Visit the adjacent Mote Marine Laboratory and Aquarium as well as the Big Cat Habitat and Gulf Sanctuary. With a subtropical climate and endless parks and botanical gardens to visit, Sarasota’s origin might be a mystery, but the town has certainly made a name for itself.
Off to the eastern edge of Florida, southeast of Orlando, Vero beach is a town containing a barrier island with its shore to the Atlantic. A younger town where the median age is as low as 51, people have been settling in the area since the Ice Age, with evidence of inhabitants dating to the Pleistocene. Although it is difficult to picture mammoths wandering the area now, it is easier to imagine the pirates who looted the sunken Spanish treasure fleet that was wrecked here in 1715.
These pirates made off with innumerable gold and silver pieces, and the McLarty Treasure Museum paints the story so vividly that you might just go on a search for the fleet yourself. Since 2014, an ongoing dig in roped-off areas has been commenced by the US military in order to safely dispose of any ordinance buried in the area during World War II bombing exercises. Watch your step, especially if you are taking part in the famed local surfing lessons that Vero Beach offers.
Fort Walton Beach
Even though the infamous MOAB was first tested in Fort Walton Beach, the area still stands strong. Fort Walton Beach, in truth, has an extensive military occupation going as far back as the American Civil War, during which it was a confederate army camp, around 1861. Before this, as visitors of the Indian Temple Mound Museum discovered, the region had over 12 thousand years of indigenous occupation, not to mention early settlers and pirates.
In 2020, the population of Fort Walton Beach held steady at around 21,000, possibly thanks to the core economic sources of military households and year-long fishing and resort opportunities. Dolphins, penguins, and alligators all make their home at the Gulfarium Marine Adventure Park, despite hot and humid summers.
These days, the town is proud of being the origin of astronaut Richard Covey and Korn guitarist Shane Gibson. Fort Walton Beach is worth stopping through, at the very least, for the luxurious stretches of beach and resorts it offers to one and all.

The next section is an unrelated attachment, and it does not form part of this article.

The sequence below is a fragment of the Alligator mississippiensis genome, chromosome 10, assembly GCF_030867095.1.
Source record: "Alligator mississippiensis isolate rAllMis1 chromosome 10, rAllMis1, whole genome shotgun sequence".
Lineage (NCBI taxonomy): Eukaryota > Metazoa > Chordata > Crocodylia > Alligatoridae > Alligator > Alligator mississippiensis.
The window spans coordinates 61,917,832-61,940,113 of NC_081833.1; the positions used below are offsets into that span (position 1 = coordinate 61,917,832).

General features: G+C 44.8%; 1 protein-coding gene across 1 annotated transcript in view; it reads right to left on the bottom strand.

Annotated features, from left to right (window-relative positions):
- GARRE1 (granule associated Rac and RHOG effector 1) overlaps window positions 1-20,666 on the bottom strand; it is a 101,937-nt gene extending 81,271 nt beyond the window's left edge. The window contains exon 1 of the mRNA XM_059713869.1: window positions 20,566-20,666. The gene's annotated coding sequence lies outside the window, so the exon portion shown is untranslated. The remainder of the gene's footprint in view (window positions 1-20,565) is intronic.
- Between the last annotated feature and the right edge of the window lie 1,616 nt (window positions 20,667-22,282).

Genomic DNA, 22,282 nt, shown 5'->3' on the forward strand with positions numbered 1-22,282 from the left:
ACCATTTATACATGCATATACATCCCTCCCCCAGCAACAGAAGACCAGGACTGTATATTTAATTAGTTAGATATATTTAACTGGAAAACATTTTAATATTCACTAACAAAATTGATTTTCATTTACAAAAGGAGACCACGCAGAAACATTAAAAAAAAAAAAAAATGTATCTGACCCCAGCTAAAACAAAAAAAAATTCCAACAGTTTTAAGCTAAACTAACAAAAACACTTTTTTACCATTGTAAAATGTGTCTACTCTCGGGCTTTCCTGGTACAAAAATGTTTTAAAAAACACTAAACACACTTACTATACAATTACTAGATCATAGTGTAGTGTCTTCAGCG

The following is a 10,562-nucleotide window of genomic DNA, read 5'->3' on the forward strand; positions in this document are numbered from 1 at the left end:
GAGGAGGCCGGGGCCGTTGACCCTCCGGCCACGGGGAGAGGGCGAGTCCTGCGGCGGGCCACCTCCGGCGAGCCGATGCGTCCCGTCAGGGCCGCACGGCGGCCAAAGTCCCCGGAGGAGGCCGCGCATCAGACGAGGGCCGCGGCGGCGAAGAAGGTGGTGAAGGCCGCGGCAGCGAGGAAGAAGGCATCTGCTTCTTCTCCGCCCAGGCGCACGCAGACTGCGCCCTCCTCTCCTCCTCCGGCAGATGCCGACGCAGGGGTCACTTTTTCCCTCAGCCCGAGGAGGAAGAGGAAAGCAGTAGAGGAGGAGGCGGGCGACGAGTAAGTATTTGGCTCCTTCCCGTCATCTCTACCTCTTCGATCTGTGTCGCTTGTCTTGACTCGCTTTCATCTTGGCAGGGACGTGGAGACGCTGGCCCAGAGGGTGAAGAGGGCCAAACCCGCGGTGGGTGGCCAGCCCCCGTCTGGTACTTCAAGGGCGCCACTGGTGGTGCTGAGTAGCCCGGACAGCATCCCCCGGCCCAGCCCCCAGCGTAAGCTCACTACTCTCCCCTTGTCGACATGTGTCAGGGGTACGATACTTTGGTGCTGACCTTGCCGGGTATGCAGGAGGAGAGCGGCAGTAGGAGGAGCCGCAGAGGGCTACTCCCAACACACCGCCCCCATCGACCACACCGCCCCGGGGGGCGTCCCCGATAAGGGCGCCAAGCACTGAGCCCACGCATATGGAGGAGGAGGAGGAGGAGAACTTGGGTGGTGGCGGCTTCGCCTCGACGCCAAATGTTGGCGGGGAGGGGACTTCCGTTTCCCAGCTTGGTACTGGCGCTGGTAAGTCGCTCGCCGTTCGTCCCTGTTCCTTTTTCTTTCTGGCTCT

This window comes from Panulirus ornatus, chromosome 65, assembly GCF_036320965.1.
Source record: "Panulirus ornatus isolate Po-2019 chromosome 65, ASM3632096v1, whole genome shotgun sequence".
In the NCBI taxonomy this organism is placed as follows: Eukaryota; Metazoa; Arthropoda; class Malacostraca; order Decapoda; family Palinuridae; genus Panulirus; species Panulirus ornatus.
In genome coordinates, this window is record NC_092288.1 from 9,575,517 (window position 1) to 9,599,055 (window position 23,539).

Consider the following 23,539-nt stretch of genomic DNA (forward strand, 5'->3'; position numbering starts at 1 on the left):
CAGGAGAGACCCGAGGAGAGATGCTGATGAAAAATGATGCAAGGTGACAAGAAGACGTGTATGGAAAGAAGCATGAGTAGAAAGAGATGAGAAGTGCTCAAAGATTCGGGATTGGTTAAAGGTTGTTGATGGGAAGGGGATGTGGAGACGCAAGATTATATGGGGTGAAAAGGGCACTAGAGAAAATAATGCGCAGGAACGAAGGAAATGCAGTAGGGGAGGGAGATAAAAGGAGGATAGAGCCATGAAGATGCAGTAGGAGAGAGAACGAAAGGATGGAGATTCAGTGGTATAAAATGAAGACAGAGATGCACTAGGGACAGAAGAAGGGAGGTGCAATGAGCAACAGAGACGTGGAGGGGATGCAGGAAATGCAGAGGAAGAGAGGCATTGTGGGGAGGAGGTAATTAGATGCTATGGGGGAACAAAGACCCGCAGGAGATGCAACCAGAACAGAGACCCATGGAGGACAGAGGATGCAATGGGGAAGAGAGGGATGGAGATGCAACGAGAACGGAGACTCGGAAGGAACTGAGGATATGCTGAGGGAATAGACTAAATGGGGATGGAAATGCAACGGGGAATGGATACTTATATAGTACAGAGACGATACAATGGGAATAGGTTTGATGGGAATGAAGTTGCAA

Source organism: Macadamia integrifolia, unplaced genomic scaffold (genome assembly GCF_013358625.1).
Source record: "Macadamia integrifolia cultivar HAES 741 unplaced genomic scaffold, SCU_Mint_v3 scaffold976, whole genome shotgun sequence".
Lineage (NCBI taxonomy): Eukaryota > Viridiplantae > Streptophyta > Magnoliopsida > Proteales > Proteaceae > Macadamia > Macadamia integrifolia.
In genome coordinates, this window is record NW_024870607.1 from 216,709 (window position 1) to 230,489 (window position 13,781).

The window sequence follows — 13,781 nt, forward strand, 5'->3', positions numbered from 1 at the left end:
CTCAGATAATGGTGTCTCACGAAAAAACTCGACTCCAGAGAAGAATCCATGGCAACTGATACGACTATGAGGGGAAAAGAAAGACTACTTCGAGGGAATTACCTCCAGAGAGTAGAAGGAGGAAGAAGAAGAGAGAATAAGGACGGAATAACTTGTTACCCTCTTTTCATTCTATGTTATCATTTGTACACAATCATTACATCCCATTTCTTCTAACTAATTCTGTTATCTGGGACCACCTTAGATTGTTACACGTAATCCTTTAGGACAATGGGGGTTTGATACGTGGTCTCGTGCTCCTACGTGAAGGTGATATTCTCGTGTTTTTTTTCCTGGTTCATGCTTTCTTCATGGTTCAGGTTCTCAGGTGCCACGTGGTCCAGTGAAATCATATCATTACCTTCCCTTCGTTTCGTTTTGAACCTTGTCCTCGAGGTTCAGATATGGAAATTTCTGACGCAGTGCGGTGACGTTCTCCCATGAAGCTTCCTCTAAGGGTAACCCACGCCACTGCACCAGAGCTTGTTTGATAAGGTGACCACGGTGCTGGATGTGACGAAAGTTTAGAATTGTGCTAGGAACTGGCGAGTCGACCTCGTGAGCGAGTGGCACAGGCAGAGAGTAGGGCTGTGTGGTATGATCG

Best described as a "private European Beach town," Rosemary Beach hosts a united community basking in an endless summer. Popular activities include all things cardio, such as running, cycling, and hiking around the shoreline. Celebrations during holidays, particularly Christmas, are popular among visitors based on the town's pride in decorating the streets and walkways.
Local shopping and eateries create natural hubs for residents to bump into each other, and the regular farmers market ensures access to fresh and local superfoods that are hard to pass down. Crab hunts are popular among kids who roam the beach with flashlights at night, chasing after harmless crustaceans while the waves quietly lap up against the coast. If in doubt, it is common for locals to grant idle visitors access to the beach, but it is custom to earn that right by supporting the town by planning a night's stay in Rosemary Beach.
Directly west of Tampa, Clearwater is a crowd favorite for consistently sunny weather and spotless gulf coast beaches. A prime destination to bring kids, Clearwater possesses dolphin and sea turtle rehabilitation facilities such as Moccasin Lake Environmental Education Center, which also includes birds of prey and other reptiles. For more wildlife spotting, Mega Bite Dolphin Tour Boat takes groups around the gulf to see the aquatic neighbors at around $28 per adult.
With significant redevelopment happening throughout the last decade, this town of 117,000 people hosts libraries, theaters, and parks in abundance. The name itself refers to freshwater springs that used to flow where the current City Hall stands. In 2012, CBS Money Watch listed Clearwater, Florida, as one of the top 10 spots to retire in the United States- and the reasons are crystal clear.
Deerfield Beach is a coastal town to the north of Miami. The land was settled in 1890 by a group of farmers who focused primarily on pineapple, tomato, and squash. The ecosystem proved favorable to fishermen who quickly populated the area. I
n 1939, residents took another look at the value of tourism and renamed the site by adding “Beach” to Deerfield, which had originally been named for the deer that used to inundate the grounds. NFL players, by the handful, have come from Deerfield Beach, so the local cuisine might be worth checking out for any athlete looking to bulk up.
With a tropical rainforest climate, Deerfield experiences frequent summer sun and thunderstorms, making it the perfect location for the Deerfield Beach Arboretum. The Arboretum is renowned for the variety of native and exotic flora it manages, as well as Japanese garden exhibits and picnic areas. Overall, the soft sands and welcoming nature of the community have placed Deerfield Beach as a top-rated vacation town.
The substance of a quality vacation is found in the bronzed aftermath of unlimited tanning and memorable strolls through foreign communities. Wildlife sanctuaries, dolphin tours, and performing art events are ripe ground to build unforgettable experiences and should not be missed in favor of status-quo destinations. Do haul the whole family out to one of these 11 seaside delights where endless dreams have already been fulfilled.